Presidential campaign[]

Obama on stage with his wife and two daughters just before announcing his presidential campaign in Springfield, Illinois, on February 10 2007.[79]

In February 2007, standing before the Old State Capitol building in Springfield, Illinois, Obama announced his candidacy for the 2008 U.S. presidential election.[5] Describing his working life in Illinois, and symbolically linking his presidential campaign to Abraham Lincoln's 1858 House Divided speech, Obama said: "That is why, in the shadow of the Old State Capitol, where Lincoln once called on a house divided to stand together, where common hopes and common dreams still live, I stand before you today to announce my candidacy for President of the United States of America."[80] The announcement followed months of speculation on whether Obama would run in 2008.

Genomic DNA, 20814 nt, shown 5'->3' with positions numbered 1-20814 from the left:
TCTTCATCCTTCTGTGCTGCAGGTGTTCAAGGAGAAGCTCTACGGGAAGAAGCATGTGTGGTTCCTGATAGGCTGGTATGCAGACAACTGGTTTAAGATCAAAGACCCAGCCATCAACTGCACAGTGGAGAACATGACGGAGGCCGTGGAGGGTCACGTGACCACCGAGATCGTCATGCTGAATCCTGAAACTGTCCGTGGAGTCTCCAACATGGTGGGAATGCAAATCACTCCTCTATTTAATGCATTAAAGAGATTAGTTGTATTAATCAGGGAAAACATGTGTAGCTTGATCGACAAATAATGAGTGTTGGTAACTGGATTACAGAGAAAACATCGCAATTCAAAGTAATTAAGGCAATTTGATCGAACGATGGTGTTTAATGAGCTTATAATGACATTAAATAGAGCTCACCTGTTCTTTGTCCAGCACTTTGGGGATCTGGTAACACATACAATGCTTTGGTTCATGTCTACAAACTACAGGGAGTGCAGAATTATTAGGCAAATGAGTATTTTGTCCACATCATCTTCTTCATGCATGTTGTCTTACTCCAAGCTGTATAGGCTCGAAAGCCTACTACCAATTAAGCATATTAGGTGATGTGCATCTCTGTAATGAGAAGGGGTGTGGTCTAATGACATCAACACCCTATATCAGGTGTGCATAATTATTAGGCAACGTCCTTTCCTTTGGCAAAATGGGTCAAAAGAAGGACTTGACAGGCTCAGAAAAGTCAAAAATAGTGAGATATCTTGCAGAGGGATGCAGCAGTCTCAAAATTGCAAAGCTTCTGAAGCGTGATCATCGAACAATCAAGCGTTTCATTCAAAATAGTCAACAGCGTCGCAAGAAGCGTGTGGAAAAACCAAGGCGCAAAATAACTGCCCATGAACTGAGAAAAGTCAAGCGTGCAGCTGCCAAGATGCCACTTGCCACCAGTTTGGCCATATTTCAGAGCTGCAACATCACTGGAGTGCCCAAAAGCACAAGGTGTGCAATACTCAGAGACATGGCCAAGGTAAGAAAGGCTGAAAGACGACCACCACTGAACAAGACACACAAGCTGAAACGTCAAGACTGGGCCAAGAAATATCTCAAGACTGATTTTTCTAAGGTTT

Through the fall of 2006, Obama had spoken at political events across the country in support of Democratic candidates for the midterm elections.[81] In September 2006, he was the featured speaker at Iowa Senator Tom Harkin's annual steak fry, an event traditionally attended by presidential hopefuls in the lead-up to the Iowa caucus.[82] Speculation intensified in October 2006 when Obama first said he had "thought about the possibility" of running for president, departing from earlier statements that he intended to serve out his six-year Senate term through 2010.[83] Following Obama's statement, opinion polling organizations added his name to surveyed lists of Democratic candidates. The first such poll, taken in November 2006, ranked Obama in second place with 17% support among Democrats after Sen. Hillary Clinton (D-NY) who placed first with 28% of the responses.[84] In December 2006, Obama spoke at a New Hampshire event celebrating Democratic Party midterm election victories in the first-in-the-nation U.S. presidential primary state.[85][86]